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Ontario Premier Doug Ford answers questions at the daily briefing at Queen's Park in Toronto on April 8, 2020.

Frank Gunn/The Canadian Press

Premier Doug Ford says Ontario’s low testing rate for COVID-19 is “unacceptable” and is vowing to significantly increase the numbers to catch up with the rest of the country.

Ontario has the lowest testing rates in Canada, which infectious disease experts say puts the province at a significant disadvantage when it comes to containing the spread of the novel coronavirus.

Admitting he is “frustrated” by the slow pace, Mr. Ford said Wednesday he is directing his top health officials to immediately start conducting up to 13,000 tests a day. This week, Ontario only tested about 2,500 to 3,200 people a day for COVID-19.

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“My patience has run thin. No more excuses. It’s unacceptable,” he said. “We need to start doing 13,000 every single day. I want to see every single long-term care facility tested, every patient ... I want to see every front-line health-care worker in this province tested."

Mr. Ford said Ontario has enough capacity, as well as the reagent necessary, to complete tests at that rate.

He said he will not look back on why the province has been lagging or fault any of its top health officials for the slow pace. “The buck stops here" on accountability, the Premier stated.

“We’re going to learn from the past mistakes, and we’re going to move forward,” he said, adding that David Williams, Ontario’s Chief Medical Officer of Health, has done a “good job.”

Sign up for the Coronavirus Update newsletter to read the day’s essential coronavirus news, features and explainers written by Globe.

How to end the COVID-19 lockdowns? Slowly and carefully, it appears

Ontario’s new COVID-19 testing guidelines are set to be released on Friday, and are expected to focus on increasing testing for long-term care facilities and First Nations communities, as well as expanding the criteria for testing at the province’s 97 assessment centres.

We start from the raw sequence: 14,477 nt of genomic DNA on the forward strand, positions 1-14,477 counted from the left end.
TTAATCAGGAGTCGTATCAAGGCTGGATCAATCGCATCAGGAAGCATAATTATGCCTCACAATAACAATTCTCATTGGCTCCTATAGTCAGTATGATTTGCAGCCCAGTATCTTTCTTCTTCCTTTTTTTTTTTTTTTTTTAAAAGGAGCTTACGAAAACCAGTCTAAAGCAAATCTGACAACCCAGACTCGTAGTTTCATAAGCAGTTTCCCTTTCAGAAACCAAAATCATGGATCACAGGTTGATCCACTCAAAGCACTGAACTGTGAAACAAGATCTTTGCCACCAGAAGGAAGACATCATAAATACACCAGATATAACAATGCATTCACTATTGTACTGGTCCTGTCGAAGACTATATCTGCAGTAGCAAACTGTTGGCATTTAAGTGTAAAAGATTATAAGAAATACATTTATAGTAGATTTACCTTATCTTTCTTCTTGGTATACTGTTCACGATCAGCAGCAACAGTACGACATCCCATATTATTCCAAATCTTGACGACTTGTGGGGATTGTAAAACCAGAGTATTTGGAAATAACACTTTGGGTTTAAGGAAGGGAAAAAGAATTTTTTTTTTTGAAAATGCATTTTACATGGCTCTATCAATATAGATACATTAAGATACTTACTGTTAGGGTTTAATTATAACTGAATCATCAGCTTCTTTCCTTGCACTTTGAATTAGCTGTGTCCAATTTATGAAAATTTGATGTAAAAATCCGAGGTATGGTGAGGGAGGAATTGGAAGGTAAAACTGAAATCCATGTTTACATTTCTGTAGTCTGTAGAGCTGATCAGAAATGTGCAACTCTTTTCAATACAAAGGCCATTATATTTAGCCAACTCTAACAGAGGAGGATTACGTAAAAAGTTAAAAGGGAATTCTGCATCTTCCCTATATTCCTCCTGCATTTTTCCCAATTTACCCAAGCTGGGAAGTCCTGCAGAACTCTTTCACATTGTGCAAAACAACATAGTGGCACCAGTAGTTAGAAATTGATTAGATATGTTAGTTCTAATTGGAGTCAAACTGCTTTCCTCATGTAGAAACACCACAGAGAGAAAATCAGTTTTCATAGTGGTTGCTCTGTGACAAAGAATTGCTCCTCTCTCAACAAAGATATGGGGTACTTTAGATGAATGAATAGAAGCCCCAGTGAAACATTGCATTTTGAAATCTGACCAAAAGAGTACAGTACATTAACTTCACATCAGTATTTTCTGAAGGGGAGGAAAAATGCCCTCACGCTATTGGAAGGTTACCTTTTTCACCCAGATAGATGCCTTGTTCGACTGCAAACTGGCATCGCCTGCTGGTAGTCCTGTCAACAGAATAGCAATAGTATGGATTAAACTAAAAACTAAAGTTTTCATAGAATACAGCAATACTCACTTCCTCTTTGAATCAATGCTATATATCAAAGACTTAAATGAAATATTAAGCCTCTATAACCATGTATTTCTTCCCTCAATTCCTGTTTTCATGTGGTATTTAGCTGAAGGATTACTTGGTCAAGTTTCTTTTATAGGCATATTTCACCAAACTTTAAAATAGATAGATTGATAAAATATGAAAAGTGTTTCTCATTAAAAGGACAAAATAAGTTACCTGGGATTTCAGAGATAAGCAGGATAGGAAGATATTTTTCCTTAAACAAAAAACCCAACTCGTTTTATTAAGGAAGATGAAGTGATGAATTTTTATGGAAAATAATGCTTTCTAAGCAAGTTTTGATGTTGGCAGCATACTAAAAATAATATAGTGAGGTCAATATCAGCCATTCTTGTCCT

On Wednesday, Dr. Williams said he wants to see more testing as well, but it’s not “valuable” to compare the provinces on a per-capita basis, because of Ontario’s size. “It’s not a matter of who looks better, it’s a matter of how collectively we’re doing on a Canadian basis.”

Dr. Williams said Mr. Ford has acted “like a captain,” telling health officials what he wants to see done. And while long-term care is a major priority, Dr. Williams said “testing for the sake of testing and just racking up numbers ... is not only a poor use of resources, it distracts you from getting the task done.”

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Experts say that widespread testing must go hand in hand with physical distancing measures in order to flatten the curve and slow the rate of new transmissions. That’s because many people with COVID-19 have few or mild symptoms, meaning they may not realize they are sick. As a result, they continue to interact with others and unknowingly spread the illness.

Countries that have been able to successfully flatten the curve, such as South Korea, used testing to find the disease in asymptomatic close contacts of confirmed cases to ensure they remained in isolation, stopping further transmission.

While shortages of test kits and laboratory backlogs have been a challenge across the country, other provinces, such as Alberta, have been able to test more people per capita than most other parts of the world. This week, Alberta further expanded its eligibility criteria for testing to anyone 65 and older with fever, cough or other respiratory symptoms, as well as symptomatic group-home workers, first responders, police officers and others who work in settings with a high risk for COVID-19 outbreaks.

David Fisman, an epidemiologist at the University of Toronto’s Dalla Lana School of Public Health, said there is an urgent need to ramp up testing to help prevent and contain outbreaks in long-term care homes. Widespread testing can also help public-health officials stay on top of the disease by finding new infections in unexpected places and ensuring those individuals stay isolated.

“We’re only looking at places where we would expect to find COVID,” said Dr. Fisman, who is also an attending physician at Toronto Western Hospital. “Clearly, Ontario is falling away from the rest of Canada in terms of the effectiveness of the response.”

Premier Doug Ford announced Monday that the first made-in-Ontario face masks are ready, one day after he warned that the province would run out of personal protective equipment in one week. The Canadian Press

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